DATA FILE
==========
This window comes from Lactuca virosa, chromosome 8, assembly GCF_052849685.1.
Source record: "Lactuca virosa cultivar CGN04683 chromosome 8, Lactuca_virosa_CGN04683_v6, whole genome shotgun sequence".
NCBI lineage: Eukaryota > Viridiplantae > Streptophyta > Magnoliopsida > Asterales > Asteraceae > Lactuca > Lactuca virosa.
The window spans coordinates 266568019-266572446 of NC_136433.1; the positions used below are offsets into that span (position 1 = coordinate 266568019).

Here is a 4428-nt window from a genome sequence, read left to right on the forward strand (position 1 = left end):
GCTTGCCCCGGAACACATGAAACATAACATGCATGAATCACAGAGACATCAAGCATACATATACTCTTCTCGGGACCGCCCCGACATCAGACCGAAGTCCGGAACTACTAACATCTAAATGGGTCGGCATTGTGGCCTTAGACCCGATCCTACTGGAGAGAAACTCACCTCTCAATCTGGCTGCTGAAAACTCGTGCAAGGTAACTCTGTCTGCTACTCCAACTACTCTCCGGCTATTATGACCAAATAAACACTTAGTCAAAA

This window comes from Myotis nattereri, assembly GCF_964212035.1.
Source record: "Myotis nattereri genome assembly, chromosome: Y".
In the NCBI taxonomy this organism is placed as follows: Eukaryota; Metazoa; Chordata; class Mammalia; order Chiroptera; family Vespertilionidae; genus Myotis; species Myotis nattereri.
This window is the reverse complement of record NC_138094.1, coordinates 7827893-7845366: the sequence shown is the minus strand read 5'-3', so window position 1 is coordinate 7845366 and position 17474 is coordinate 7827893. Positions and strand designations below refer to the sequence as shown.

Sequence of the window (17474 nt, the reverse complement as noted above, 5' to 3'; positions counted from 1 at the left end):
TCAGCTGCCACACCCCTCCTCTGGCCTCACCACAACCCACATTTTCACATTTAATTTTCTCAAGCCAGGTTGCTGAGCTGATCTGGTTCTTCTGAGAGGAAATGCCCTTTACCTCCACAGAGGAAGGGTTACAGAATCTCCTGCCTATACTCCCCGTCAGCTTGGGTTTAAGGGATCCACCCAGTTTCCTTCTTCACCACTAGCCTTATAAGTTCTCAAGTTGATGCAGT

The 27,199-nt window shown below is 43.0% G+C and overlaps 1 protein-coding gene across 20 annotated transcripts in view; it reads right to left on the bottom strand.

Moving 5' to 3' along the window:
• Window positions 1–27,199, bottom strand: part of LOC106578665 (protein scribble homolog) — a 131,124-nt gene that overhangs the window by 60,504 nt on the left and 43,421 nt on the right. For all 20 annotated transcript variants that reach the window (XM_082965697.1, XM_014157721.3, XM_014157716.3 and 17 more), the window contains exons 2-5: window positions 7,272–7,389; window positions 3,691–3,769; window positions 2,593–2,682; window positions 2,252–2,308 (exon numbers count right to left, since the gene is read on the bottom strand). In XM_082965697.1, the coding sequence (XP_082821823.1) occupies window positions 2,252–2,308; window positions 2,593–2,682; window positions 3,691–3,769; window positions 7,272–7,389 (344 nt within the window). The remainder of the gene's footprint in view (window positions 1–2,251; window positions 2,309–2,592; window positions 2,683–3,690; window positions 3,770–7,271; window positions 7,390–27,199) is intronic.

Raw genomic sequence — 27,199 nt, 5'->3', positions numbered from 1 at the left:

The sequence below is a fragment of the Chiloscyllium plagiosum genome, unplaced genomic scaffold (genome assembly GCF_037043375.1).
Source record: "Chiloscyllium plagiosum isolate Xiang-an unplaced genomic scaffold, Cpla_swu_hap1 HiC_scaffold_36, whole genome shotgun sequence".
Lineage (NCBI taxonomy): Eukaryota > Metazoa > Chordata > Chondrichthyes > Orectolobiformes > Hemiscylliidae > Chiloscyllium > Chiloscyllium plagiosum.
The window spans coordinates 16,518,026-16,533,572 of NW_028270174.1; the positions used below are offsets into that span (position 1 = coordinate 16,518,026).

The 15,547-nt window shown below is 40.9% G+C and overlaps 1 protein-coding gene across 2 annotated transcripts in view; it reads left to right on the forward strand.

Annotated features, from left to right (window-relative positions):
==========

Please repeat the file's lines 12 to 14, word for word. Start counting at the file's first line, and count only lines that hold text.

TCAGCTGCCACACCCCTCCTCTGGCCTCACCACAACCCACATTTTCACATTTAATTTTCTCAAGCCAGGTTGCTGAGCTGATCTGGTTCTTCTGAGAGGAAATGCCCTTTACCTCCACAGAGGAAGGGTTACAGAATCTCCTGCCTATACTCCCCGTCAGCTTGGGTTTAAGGGATCCACCCAGTTTCCTTCTTCACCACTAGCCTTATAAGTTCTCAAGTTGATGCAGT

The 27,199-nt window shown below is 43.0% G+C and overlaps 1 protein-coding gene across 20 annotated transcripts in view; it reads right to left on the bottom strand.

Moving 5' to 3' along the window: